Publications by authors named "Vijaya Ramu Dirisala"

3 Publications

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Extraction of bioactive compounds from Psidium guajava leaves and its utilization in preparation of jellies.

AMB Express 2021 Mar 1;11(1):36. Epub 2021 Mar 1.

Department of Biotechnology, Vignan's Foundation for Science, Technology and Research, Vadlamudi, Andhra Pradesh, 522213, India.

Psidium guajava L. (guava) is predominantly grown throughout the world and known for its medicinal properties in treating various diseases and disorders. The present work focuses on aqueous extraction of bioactive compounds from the guava leaf and its utilization in the formulation of jelly to improve the public health. The guava leaf extract has been used in the preparation of jelly with pectin (1.5 g), sugar (28 g) and lemon juice (2 mL). The prepared guava leaf extract jelly (GJ) and the control jelly (CJ, without extract) were subjected to proximate, nutritional and textural analyses besides determination of antioxidant and antimicrobial activities. GJ was found to contain carbohydrate (45.78 g/100 g), protein (3.0 g/100 g), vitamin C (6.15 mg/100 g), vitamin B3 (2.90 mg/100 g) and energy (120.6 kcal). Further, the texture analysis of CJ and GJ indicated that both the jellies showed similar properties emphasizing that the addition of guava leaf extract does not bring any change in the texture properties of jelly. GJ exhibited antimicrobial activity against various bacteria ranging from 11.4 to 13.6 mm. Similarly, GJ showed antioxidant activity of 42.38% against DPPH radical and 33.45% against hydroxyl radical. Mass spectroscopic analysis of aqueous extract confirmed the presence of esculin, quercetin, gallocatechin, 3-sinapoylquinic acid, gallic acid, citric acid and ellagic acid which are responsible for antioxidant and antimicrobial properties.
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http://dx.doi.org/10.1186/s13568-021-01194-9DOI Listing
http://www.ncbi.nlm.nih.gov/pmc/articles/PMC7921237PMC
March 2021

Extraction of bioactive compounds from Psidium guajava and their application in dentistry.

AMB Express 2019 Dec 28;9(1):208. Epub 2019 Dec 28.

Department of Biotechnology, Vignan's Foundation for Science, Technology and Research, Guntur, Andhra Pradesh, 522213, India.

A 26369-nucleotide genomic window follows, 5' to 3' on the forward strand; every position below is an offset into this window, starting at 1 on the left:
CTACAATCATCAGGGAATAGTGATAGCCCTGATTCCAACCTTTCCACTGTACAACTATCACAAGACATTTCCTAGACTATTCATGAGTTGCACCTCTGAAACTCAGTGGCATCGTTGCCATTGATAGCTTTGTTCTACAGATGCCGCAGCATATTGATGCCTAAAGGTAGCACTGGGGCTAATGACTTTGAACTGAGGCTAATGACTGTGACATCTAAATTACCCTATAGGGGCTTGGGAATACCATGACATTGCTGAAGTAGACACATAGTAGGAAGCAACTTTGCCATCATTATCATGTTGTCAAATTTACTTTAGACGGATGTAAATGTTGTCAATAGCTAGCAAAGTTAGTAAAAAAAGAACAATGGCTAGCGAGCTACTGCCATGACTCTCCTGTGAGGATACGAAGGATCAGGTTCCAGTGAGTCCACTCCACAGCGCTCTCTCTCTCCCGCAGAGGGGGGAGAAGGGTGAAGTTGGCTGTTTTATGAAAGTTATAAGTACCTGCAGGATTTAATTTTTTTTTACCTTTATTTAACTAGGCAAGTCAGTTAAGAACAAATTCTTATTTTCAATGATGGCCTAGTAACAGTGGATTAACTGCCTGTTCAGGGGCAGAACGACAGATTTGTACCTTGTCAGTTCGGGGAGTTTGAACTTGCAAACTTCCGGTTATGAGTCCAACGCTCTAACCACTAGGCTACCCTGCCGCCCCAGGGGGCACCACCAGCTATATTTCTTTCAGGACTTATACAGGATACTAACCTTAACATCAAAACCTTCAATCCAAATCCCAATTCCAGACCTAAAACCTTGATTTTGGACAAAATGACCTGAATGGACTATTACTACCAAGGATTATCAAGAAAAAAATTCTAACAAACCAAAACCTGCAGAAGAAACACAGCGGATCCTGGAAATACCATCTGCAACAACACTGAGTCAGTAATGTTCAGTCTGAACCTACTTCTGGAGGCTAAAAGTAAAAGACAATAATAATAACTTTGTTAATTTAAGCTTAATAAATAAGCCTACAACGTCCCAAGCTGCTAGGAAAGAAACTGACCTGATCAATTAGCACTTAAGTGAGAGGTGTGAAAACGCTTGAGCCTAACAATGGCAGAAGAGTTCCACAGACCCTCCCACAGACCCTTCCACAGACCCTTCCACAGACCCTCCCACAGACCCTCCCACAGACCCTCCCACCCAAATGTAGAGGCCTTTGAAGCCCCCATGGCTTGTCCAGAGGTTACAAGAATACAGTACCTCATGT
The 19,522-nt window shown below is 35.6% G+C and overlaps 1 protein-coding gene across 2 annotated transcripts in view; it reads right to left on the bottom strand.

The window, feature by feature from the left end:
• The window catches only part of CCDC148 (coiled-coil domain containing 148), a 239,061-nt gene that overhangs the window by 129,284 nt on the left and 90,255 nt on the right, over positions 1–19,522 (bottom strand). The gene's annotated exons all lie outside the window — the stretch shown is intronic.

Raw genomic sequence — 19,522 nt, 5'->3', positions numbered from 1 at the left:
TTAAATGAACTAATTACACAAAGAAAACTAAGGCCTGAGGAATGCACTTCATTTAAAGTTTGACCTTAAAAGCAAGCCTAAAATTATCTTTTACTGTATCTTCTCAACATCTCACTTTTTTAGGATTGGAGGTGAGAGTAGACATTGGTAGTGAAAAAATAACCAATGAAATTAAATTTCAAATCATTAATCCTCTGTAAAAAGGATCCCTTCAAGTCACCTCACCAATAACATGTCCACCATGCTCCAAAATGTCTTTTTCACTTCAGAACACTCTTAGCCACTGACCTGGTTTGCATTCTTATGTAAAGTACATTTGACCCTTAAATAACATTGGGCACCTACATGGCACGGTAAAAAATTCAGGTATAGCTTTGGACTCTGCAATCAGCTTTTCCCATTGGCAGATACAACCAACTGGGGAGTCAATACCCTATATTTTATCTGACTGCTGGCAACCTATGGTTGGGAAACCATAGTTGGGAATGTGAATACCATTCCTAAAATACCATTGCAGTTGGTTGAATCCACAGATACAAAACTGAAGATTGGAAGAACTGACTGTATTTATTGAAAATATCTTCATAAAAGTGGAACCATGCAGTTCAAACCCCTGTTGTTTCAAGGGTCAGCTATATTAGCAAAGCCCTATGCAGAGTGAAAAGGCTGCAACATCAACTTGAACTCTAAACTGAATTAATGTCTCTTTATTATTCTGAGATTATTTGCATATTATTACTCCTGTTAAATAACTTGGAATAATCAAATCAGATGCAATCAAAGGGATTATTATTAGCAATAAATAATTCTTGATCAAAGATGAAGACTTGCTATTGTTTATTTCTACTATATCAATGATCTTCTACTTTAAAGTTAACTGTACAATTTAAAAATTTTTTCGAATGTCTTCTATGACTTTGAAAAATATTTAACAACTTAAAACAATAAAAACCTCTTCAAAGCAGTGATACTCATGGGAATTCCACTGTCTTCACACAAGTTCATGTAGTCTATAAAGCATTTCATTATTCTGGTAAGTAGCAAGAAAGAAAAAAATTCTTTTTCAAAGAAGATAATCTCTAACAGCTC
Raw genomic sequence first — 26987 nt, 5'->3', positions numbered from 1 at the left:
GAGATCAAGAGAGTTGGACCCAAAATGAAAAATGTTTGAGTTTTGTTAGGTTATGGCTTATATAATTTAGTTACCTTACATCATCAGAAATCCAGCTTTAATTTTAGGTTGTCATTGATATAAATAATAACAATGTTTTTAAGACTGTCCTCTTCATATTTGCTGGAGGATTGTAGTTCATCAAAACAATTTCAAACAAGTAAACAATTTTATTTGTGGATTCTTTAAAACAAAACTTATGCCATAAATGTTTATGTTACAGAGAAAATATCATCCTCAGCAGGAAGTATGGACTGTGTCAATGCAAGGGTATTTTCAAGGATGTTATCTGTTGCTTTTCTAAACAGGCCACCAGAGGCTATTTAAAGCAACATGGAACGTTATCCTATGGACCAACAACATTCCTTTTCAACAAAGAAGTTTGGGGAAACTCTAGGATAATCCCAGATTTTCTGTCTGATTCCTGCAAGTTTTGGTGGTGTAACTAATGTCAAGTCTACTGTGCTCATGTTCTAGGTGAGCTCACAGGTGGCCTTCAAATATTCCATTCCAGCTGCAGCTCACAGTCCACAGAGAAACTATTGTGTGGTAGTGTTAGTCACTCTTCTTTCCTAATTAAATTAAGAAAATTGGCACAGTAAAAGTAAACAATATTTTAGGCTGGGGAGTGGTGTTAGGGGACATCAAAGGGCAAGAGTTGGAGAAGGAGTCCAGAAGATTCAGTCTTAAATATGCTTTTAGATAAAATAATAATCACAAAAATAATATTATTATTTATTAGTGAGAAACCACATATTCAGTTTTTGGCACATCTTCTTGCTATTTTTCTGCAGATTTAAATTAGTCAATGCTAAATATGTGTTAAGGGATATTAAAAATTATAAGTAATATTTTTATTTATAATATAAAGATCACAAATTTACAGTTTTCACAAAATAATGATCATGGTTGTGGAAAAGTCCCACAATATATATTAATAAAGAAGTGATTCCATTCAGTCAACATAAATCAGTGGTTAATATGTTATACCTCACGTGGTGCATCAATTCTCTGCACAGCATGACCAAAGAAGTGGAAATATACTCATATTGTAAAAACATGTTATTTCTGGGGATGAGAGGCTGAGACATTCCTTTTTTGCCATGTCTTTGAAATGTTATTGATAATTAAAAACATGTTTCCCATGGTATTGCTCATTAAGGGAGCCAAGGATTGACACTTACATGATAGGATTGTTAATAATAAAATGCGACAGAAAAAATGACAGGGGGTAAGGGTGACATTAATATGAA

Guava is considered as poor man's apple rich in phytochemicals with medicinal value and hence it is highly consumed. Gas chromatography-mass spectroscopy (GC-MS) analysis of guava leaf extract revealed the presence of various bioactive compounds with antimicrobial, antioxidant, anticancer, and antitumor properties. Hence, it is used in tooth paste formulations along with other ingredients such as Acacia arabica gum powder, stevia herb powder, sea salt, extra virgin coconut oil, peppermint oil in the present study. Three formulations F1, F2 and F3 have been made by varying the concentration of these ingredients and the prepared formulations were studied for their antimicrobial activity and physico-chemical parameters such as pH, abrasiveness, foaming activity, spreading and cleaning ability. Among these, F3 showed significant antioxidant and antimicrobial properties, minimal cytotoxicity, maximum spreadability and very high cleaning ability. This study surmises that the herbal toothpaste formulation is greener, rich in medicinal values and imparts oral hygiene.
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http://dx.doi.org/10.1186/s13568-019-0935-xDOI Listing
http://www.ncbi.nlm.nih.gov/pmc/articles/PMC6935383PMC
December 2019

An efficient method for integration of PCR fragments into adjacent or overlapping restriction sites during gene cloning.

3 Biotech 2018 Apr 24;8(4):197. Epub 2018 Mar 24.

Department of Biotechnology, Vignan's Foundation for Science, Technology and Research (VFSTR), Vadlamudi, Guntur District, Andhra Pradesh 522213 India.

In the present work, a simple and straightforward method was developed to clone any PCR-amplified products into restriction sites that are very close, adjacent or overlapping in the expression vector. The novelty of the methodology involves a crucial primer-designing step by adding appropriate overhangs to the 5' ends of primers based on the multiple cloning sites (MCS) (polylinker) region of expression vector. After PCR amplification, actual cloning is performed not in adjacent RE sites, but in sites that are little distant in the MCS. However, the sites lost during this cloning step are maintained intact since they are provided by the cloned PCR product (through the primer overhangs). Gene for green fluorescent protein (GFP) was cloned and expressed employing this strategy to demonstrate its simplicity. This method is highly useful for vector modification without losing the restriction sites present in the MCS.
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http://dx.doi.org/10.1007/s13205-018-1214-2DOI Listing
http://www.ncbi.nlm.nih.gov/pmc/articles/PMC5866252PMC
April 2018